Despite its reputation as a weed, Bur Medick has several uses in agriculture and food production. It is a nitrogen-fixing plant, which means it can absorb nitrogen from the air and convert it into a form that plants can use. This makes it an important plant for improving soil fertility and quality.

In addition, Bur Medick is also used as a forage crop for livestock, as it has high protein and nutrient content. It is also used in traditional medicine to treat various ailments such as respiratory problems, inflammation, and fever.

The seeds of Bur Medick can also be used as a food source for humans. They are high in protein and have a nutty flavor, making them a popular ingredient in salads and other dishes. In fact, the plant has been used as a food source since ancient times, and evidence of its cultivation has been found in archaeological sites dating back to the Neolithic era.

However, despite its many uses and benefits, Bur Medick can also be problematic in some situations. It can invade and dominate natural habitats, displacing native plants and reducing biodiversity. It can also become a nuisance in crop fields, reducing crop yields and quality.

Bur Medick, like many other legumes, has a symbiotic relationship with certain bacteria in the soil called rhizobia. These bacteria live in nodules on the roots of the plant and help to fix nitrogen from the air, making it available for the plant to use. In return, the plant provides the bacteria with carbohydrates and other nutrients.

This relationship is beneficial not only for Bur Medick, but for other plants as well. When the plant dies, the nitrogen it has absorbed is released into the soil, providing a nutrient boost for other nearby plants.

Bur Medick is also able to grow in poor soil conditions, making it a valuable plant for revegetation and land reclamation projects. Its deep root system helps to prevent soil erosion and improve soil structure.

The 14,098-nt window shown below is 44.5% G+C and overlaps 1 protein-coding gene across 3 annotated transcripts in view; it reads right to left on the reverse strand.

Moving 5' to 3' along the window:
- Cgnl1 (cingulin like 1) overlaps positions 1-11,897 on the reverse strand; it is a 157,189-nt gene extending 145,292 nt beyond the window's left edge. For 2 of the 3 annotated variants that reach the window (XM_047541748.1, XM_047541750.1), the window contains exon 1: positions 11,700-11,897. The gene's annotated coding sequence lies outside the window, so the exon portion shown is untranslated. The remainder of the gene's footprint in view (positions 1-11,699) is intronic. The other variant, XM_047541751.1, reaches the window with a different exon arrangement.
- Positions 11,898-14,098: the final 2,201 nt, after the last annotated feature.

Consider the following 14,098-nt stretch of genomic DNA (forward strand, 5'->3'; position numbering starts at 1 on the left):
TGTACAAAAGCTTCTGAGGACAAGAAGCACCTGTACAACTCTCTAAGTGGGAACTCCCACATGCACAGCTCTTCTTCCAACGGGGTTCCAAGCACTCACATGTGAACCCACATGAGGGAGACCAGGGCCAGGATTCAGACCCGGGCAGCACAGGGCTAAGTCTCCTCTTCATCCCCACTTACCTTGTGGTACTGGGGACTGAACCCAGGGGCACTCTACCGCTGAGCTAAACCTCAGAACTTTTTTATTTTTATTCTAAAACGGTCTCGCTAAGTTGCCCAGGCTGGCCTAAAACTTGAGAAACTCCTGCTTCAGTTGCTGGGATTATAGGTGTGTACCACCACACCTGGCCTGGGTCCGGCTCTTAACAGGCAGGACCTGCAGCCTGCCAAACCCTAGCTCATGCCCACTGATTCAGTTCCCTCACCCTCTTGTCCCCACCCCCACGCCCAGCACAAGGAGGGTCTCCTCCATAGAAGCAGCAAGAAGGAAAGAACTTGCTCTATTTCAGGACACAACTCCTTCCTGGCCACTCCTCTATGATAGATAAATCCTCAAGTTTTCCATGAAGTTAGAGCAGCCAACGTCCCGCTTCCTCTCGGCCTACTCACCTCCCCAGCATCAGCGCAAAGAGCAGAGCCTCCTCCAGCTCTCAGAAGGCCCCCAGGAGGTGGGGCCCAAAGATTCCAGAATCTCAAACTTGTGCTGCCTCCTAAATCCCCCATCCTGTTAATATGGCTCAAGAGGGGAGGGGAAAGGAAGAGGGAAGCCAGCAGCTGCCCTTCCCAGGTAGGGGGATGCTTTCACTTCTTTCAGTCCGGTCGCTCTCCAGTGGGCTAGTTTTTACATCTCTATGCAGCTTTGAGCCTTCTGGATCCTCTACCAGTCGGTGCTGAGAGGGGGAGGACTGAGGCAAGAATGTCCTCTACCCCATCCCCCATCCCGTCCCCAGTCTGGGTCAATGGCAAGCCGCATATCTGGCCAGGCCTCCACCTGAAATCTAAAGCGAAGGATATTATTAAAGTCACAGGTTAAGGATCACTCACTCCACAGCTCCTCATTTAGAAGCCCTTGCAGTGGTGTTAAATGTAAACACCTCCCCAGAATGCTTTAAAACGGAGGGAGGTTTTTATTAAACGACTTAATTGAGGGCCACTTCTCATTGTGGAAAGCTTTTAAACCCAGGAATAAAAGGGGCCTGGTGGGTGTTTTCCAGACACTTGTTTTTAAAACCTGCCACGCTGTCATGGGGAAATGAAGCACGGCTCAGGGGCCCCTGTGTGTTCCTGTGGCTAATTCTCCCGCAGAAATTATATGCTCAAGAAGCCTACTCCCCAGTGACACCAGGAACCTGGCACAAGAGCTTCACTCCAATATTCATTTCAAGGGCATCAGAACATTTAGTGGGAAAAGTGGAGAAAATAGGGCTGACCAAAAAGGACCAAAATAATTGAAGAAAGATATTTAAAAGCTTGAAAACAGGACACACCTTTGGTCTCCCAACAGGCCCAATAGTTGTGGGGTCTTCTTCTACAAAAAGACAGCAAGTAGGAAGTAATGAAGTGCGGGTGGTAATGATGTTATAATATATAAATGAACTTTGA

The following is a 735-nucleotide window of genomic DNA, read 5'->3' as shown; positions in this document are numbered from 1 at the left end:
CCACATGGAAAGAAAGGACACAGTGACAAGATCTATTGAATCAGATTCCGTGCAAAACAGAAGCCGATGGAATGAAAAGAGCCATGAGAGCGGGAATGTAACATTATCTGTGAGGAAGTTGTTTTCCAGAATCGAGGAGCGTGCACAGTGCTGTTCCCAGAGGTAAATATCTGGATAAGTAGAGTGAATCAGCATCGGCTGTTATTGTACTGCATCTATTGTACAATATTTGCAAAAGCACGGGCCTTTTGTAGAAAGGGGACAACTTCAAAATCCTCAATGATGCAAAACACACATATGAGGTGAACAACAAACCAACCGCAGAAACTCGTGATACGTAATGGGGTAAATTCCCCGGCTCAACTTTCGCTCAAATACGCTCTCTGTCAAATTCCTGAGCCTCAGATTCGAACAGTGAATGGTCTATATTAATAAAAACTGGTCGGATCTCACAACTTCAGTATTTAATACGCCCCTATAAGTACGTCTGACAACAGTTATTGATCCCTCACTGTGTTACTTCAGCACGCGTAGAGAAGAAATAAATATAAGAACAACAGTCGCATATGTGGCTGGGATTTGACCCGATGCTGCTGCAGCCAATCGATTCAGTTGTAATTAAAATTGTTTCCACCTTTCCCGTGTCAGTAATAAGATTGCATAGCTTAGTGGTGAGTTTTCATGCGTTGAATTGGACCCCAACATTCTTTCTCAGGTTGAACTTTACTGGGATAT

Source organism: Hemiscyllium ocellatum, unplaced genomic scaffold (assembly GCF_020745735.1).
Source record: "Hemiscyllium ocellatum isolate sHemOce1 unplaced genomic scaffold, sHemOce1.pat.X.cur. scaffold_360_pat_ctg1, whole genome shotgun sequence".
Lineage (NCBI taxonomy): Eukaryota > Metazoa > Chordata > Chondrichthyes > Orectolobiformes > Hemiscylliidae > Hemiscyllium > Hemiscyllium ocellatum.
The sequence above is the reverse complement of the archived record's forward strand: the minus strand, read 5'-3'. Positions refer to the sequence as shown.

In addition to its agricultural and ecological uses, Bur Medick has also been studied for its medicinal properties. It contains compounds such as flavonoids and saponins, which have anti-inflammatory and antioxidant effects. These compounds may also have potential as treatments for cancer, diabetes, and other diseases.

In traditional medicine, Bur Medick has been used to treat respiratory problems such as coughs and bronchitis, as well as digestive issues and skin conditions. It has also been used as a diuretic and to stimulate milk production in nursing mothers.

Bur Medick is also known for its ability to attract beneficial insects such as bees and butterflies, making it a valuable plant for pollinator conservation efforts. Its small yellow flowers provide nectar and pollen for these insects, helping to support their populations.

In some cultures, Bur Medick has cultural significance and has been used in religious and ceremonial practices. For example, in some Native American cultures, the plant is used as a smudging herb, burned to purify and cleanse spaces.

Bur Medick is also used as a cover crop, which is a type of crop that is planted to protect soil from erosion, suppress weeds, and improve soil health. When used as a cover crop, Bur Medick is typically planted in the fall and then plowed under in the spring, providing a source of nitrogen for the following crop.

In terms of cultivation, Bur Medick is a relatively easy plant to grow. It prefers well-drained soil and full sun to partial shade. The plant can be propagated from seed and typically grows and flowers within a few months.

In summary, Bur Medick is a small but versatile plant with many benefits and uses. Its ability to fix nitrogen, improve soil fertility, support pollinators, and provide medicinal and cultural value make it an important plant for a variety of purposes. While it can become invasive and problematic in certain situations, proper management and control measures can help to ensure that it can continue to provide benefits without causing harm to the environment or other plants.

Distribution Map

Reproduced by kind permission of the BSBI.